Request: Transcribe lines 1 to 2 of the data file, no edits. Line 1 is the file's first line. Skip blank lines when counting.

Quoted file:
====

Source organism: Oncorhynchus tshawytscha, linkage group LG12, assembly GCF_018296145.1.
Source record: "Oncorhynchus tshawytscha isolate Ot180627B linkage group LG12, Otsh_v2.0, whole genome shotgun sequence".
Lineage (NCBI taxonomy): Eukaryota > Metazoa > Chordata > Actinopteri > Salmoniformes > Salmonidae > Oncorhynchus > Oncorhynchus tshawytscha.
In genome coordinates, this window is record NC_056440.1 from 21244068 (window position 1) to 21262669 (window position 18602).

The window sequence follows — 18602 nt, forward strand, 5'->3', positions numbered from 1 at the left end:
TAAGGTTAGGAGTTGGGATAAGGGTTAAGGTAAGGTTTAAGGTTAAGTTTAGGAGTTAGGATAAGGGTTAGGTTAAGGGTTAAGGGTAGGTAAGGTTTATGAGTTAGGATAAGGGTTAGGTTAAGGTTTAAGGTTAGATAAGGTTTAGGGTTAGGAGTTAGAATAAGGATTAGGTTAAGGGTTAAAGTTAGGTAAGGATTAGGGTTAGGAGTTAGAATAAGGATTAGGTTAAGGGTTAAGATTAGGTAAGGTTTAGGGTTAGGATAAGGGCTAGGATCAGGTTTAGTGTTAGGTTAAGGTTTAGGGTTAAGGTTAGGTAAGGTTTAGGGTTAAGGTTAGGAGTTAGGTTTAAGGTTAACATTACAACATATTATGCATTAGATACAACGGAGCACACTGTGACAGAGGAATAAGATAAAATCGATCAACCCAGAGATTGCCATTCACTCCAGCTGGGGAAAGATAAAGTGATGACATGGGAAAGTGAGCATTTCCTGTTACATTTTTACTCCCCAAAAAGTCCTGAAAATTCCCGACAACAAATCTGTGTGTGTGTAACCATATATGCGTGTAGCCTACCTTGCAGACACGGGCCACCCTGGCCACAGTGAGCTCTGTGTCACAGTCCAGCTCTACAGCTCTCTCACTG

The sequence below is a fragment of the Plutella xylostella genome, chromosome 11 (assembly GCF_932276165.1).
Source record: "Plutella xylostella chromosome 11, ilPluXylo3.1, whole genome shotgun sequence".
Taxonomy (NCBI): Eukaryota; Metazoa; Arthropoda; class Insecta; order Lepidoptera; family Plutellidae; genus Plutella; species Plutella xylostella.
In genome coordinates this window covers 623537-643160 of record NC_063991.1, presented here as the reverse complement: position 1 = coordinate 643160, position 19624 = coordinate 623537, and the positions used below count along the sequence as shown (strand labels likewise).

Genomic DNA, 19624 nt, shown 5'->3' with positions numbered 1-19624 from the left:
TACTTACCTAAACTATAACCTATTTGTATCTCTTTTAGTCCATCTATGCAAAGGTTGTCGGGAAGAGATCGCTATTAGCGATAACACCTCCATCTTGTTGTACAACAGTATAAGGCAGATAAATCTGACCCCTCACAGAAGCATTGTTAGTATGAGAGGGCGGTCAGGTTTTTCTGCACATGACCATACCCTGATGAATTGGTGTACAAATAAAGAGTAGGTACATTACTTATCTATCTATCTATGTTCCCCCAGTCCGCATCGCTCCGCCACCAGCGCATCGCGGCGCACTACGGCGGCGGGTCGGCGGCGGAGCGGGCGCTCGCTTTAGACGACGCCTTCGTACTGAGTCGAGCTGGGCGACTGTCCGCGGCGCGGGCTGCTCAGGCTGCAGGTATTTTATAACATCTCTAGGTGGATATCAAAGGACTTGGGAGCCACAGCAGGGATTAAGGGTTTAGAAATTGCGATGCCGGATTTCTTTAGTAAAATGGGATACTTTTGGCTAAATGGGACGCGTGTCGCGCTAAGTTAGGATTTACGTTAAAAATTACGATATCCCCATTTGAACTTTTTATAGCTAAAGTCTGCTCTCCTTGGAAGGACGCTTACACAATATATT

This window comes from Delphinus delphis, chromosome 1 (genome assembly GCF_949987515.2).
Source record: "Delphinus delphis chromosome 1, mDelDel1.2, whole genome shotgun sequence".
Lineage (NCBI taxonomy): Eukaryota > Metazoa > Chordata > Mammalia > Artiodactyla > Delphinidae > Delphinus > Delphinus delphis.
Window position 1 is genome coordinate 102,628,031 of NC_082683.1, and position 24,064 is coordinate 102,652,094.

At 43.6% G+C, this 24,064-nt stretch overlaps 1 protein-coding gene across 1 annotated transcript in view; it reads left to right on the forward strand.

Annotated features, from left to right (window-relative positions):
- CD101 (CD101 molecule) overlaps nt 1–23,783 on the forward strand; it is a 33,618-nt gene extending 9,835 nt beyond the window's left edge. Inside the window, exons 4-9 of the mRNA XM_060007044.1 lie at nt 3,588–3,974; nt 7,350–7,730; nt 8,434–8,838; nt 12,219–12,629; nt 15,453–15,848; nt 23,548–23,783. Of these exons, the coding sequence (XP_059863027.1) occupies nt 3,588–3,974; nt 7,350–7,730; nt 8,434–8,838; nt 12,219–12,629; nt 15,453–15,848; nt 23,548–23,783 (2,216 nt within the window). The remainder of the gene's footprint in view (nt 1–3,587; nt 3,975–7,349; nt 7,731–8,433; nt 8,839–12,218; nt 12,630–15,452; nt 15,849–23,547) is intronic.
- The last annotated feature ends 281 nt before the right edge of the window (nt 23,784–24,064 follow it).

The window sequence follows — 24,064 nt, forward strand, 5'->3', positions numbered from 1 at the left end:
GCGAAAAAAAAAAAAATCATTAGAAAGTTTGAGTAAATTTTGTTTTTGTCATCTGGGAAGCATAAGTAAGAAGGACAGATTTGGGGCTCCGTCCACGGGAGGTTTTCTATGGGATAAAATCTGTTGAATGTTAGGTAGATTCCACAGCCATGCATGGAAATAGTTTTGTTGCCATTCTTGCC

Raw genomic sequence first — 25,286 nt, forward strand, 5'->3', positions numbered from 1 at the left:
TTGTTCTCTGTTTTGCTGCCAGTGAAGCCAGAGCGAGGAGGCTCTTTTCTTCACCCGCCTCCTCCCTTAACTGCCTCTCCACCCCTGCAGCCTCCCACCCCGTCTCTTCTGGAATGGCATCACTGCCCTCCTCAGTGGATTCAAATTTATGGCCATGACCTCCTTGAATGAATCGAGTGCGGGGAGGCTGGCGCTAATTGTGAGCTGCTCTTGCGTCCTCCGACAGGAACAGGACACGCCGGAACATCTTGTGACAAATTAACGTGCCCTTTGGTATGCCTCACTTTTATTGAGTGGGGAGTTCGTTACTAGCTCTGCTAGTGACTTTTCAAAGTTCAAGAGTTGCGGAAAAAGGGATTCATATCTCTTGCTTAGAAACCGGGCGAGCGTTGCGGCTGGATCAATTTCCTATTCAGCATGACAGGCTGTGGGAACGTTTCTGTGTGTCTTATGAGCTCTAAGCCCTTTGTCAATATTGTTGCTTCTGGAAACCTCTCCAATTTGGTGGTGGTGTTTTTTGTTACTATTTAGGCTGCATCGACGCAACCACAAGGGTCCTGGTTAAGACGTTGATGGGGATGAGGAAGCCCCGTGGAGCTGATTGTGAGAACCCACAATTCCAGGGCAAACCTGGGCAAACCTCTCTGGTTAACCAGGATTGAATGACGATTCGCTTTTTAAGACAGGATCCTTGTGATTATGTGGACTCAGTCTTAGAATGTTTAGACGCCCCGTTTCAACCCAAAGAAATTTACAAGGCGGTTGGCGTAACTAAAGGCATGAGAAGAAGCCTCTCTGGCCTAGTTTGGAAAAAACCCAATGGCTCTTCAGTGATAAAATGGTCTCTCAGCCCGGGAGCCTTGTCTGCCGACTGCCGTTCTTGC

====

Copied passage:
Source organism: Oncorhynchus tshawytscha, linkage group LG12, assembly GCF_018296145.1.
Source record: "Oncorhynchus tshawytscha isolate Ot180627B linkage group LG12, Otsh_v2.0, whole genome shotgun sequence".